So when you get good moments, they are like GOLD.

But if you’re too focused on the stress of rebuilding, or lost staring at the piles of your former life, you will miss these moments.


Yesterday, I was home with my son after school. He asked if he could cook mac & cheese for a snack. He expected me to say no (that child needs protein!) but my lifelong understanding that mac & cheese = happiness won out, and I said yes. Then the moment came: He wasn’t sure how to make it, would I help?


Now, you ALL know that I am unlikely to have many “let me teach you my favorite recipe” moments with my children. It’s taken me 12 years to figure out basic dinners. But mac & cheese is my THING! I made it in a plug-in kettle in college, a microwave in law school, my little apartment stove in Philadelphia, and the “real” stove I had in D.C., where my Italian roommate (who was practically a chef, just via genetics) watched on, horrified and amused by my enthusiasm. Teaching #1 Cherub to make mac & cheese is closest thing I’ll have to a culinary legacy. So I took pictures, and made all kinds of jokes about how much his future wife will love this special recipe, passed down from his Mom :)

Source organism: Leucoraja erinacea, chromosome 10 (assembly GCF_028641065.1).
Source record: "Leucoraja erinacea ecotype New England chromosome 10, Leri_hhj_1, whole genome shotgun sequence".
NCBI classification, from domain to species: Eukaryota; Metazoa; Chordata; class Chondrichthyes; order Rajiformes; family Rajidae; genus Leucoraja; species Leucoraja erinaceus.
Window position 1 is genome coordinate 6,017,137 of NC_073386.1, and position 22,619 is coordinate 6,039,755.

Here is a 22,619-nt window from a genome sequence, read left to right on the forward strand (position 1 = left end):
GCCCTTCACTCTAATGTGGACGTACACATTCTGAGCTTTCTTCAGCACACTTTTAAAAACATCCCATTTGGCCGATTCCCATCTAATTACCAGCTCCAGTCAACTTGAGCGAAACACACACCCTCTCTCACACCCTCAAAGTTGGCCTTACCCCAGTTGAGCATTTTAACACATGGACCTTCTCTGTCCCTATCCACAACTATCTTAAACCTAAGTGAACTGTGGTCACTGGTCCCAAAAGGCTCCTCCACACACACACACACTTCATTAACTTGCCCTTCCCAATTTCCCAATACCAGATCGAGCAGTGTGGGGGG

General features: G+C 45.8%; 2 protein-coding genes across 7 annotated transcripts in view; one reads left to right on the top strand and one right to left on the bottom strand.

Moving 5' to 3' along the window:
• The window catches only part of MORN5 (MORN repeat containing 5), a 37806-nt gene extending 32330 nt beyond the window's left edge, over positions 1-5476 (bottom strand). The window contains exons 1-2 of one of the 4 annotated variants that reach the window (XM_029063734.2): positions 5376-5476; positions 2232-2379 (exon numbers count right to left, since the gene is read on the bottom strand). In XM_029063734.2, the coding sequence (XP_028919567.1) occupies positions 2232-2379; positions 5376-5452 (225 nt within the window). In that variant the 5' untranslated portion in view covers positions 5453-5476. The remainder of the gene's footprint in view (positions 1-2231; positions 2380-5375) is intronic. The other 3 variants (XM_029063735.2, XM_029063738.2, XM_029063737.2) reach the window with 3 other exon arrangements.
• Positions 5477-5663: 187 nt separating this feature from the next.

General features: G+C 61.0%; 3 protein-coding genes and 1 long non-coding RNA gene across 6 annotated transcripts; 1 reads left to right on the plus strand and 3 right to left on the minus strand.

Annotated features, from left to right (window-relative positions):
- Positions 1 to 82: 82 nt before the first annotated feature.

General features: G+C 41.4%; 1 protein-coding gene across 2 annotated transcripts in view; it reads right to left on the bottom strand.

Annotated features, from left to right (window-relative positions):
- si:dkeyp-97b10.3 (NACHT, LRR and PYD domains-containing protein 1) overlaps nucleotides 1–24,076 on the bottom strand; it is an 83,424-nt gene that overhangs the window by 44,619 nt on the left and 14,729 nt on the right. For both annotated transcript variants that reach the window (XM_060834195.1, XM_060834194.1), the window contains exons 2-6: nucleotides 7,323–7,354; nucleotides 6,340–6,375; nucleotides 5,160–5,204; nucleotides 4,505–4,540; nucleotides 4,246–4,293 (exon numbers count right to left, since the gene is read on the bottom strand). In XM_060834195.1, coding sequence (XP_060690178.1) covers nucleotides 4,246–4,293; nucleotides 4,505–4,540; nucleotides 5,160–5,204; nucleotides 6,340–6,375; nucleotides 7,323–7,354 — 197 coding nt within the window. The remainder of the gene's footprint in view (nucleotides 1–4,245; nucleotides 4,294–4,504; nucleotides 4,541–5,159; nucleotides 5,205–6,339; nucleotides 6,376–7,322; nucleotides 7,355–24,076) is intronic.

How much is THIS DOG hoping that some of those shells fall out of that pan???

It was a good moment, and I’m glad I didn’t miss it.

Christmas Fear

We put up our Christmas tree last night. It’s lovely and crooked, decorated by two Cherubs who are fighting mightily with their fear that we’ll disappoint them this Christmas. Fear that the presents won’t be right, or we won’t have traditions, or that this won’t be like they dreamed of when they heard they were getting a “Round 2” family.

They will be disappointed by Christmas, of course. Most of us are. The presents under the tree aren’t all the same ones we put on our lists. The candy is delicious and then makes you a little bit sick to your stomach. And Jesus is just a baby after all, not the swashbuckling hero we’ve all been waiting for. It takes an angel or a wise man to recognize what’s going on and see the bigger picture.

I have no shot at angelic status, but this year I’m praying for wisdom to see the truth, and to live into it in a way so others can see, too. You have to kind of squint, and tilt your head a bit. But it’s there.

My Mom always made Christmas special for us. I don’t know how she did it, exactly. It wasn’t about big-ticket items, or perfect decor. I know that sounds cliche, but it really wasn’t. I kind of wish it had been, because those are tangible things I could acquire were I willing to max out our credit card to reproduce that feeling. But once you’ve had a real Christmas, Pottery Barn & Pinterest can no longer convince you with their lies. Rather, it was something about enthusiasm. My Mom LOVES Christmas. She picked wonderful presents that were filled with thought – the exact brand & flavor of lip balm you prefer showed up in your stocking from Santa. Or a pair of earrings that matched this new season of life you were heading into. The gifts Mom bought said, “I see you” as much as anything I’ve ever experienced. They made us feel known and loved.